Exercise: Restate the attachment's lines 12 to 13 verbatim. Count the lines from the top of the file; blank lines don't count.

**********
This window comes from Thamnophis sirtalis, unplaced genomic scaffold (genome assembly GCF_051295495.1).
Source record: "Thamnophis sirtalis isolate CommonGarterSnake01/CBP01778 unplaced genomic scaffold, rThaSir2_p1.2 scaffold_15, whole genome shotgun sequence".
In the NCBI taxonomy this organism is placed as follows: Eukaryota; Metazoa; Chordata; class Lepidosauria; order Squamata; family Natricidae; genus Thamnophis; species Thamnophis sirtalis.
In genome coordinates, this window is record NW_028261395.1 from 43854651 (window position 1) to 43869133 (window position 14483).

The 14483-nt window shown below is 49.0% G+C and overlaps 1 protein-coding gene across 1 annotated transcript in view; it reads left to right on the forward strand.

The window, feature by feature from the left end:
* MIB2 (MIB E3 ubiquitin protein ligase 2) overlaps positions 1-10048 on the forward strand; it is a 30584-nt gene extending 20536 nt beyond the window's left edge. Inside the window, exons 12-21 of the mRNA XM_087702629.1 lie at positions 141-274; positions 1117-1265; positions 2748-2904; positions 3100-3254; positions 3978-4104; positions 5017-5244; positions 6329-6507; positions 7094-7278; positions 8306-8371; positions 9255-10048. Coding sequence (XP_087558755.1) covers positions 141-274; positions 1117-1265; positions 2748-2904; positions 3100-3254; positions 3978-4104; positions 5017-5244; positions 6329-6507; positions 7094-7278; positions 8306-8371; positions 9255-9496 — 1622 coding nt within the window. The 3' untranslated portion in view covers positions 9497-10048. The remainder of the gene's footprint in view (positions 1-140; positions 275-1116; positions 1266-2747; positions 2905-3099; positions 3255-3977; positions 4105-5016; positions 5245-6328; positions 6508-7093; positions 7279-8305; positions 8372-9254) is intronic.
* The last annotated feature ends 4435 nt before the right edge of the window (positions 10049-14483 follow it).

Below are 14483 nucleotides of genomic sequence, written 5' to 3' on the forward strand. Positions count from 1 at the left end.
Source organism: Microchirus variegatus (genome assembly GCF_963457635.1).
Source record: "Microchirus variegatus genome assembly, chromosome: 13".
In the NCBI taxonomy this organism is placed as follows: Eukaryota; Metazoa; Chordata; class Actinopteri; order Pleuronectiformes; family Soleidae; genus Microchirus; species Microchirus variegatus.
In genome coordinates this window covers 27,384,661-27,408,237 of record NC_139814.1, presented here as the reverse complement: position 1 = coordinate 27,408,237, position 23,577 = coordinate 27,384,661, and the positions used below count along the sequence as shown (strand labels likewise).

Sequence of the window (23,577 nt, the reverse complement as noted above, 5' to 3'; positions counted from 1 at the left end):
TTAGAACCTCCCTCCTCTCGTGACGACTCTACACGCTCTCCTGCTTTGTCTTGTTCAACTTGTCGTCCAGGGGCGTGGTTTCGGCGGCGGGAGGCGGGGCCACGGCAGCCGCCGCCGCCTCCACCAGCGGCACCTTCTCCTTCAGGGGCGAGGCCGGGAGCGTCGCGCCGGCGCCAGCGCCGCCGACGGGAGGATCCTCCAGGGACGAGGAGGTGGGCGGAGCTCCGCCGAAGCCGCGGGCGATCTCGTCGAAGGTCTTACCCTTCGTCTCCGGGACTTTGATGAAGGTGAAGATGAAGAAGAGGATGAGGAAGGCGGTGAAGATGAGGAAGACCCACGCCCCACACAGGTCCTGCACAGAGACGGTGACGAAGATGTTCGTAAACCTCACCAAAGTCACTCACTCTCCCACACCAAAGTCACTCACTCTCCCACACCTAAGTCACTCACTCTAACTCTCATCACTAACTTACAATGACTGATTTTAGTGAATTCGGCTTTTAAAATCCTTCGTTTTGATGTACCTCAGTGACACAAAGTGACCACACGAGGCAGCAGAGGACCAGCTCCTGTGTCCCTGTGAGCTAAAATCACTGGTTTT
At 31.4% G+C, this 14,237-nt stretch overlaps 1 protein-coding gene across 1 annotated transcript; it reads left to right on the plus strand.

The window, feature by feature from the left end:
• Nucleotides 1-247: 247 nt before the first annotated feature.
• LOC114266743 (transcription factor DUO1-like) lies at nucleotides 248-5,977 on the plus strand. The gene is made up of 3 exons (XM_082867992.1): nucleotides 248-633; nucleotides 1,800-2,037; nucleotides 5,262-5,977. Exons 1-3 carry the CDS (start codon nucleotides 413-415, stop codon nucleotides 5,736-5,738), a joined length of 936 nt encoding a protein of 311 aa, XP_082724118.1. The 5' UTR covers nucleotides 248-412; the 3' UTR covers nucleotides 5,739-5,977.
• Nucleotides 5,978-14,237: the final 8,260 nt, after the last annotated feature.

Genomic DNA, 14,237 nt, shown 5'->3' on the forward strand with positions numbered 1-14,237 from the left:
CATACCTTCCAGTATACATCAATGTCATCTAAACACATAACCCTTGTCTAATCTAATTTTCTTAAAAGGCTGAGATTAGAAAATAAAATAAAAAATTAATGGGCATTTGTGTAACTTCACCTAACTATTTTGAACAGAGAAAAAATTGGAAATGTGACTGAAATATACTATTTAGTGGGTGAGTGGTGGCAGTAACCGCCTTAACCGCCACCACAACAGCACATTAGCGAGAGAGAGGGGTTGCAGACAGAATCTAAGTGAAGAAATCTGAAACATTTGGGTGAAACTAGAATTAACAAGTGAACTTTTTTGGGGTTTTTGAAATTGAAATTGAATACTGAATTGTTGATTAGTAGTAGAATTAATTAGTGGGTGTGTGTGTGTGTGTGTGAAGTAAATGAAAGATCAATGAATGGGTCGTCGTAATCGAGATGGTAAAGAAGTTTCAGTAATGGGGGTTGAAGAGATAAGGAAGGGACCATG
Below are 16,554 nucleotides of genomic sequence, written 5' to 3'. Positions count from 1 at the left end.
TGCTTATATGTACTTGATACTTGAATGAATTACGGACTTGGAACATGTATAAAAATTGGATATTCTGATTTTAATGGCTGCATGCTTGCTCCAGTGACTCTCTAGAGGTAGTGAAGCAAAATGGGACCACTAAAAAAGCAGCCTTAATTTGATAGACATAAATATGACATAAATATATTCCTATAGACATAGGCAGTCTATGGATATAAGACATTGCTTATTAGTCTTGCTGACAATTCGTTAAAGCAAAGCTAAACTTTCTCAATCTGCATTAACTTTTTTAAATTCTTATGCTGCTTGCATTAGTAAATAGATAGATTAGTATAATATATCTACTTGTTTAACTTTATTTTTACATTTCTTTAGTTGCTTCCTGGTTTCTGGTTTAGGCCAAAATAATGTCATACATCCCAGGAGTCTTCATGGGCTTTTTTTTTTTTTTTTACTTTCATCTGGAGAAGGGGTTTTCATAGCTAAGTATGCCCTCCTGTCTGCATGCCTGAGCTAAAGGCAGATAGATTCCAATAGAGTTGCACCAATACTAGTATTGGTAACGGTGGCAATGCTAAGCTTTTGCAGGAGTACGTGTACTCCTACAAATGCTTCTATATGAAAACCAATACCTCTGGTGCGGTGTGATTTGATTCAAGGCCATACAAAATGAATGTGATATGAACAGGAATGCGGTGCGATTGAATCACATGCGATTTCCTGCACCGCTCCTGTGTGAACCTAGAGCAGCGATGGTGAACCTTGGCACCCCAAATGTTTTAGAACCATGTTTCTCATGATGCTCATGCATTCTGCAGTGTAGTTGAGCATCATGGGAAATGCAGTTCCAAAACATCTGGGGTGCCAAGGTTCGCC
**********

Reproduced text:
In the NCBI taxonomy this organism is placed as follows: Eukaryota; Metazoa; Chordata; class Actinopteri; order Pleuronectiformes; family Soleidae; genus Microchirus; species Microchirus variegatus.
In genome coordinates this window covers 27,384,661-27,408,237 of record NC_139814.1, presented here as the reverse complement: position 1 = coordinate 27,408,237, position 23,577 = coordinate 27,384,661, and the positions used below count along the sequence as shown (strand labels likewise).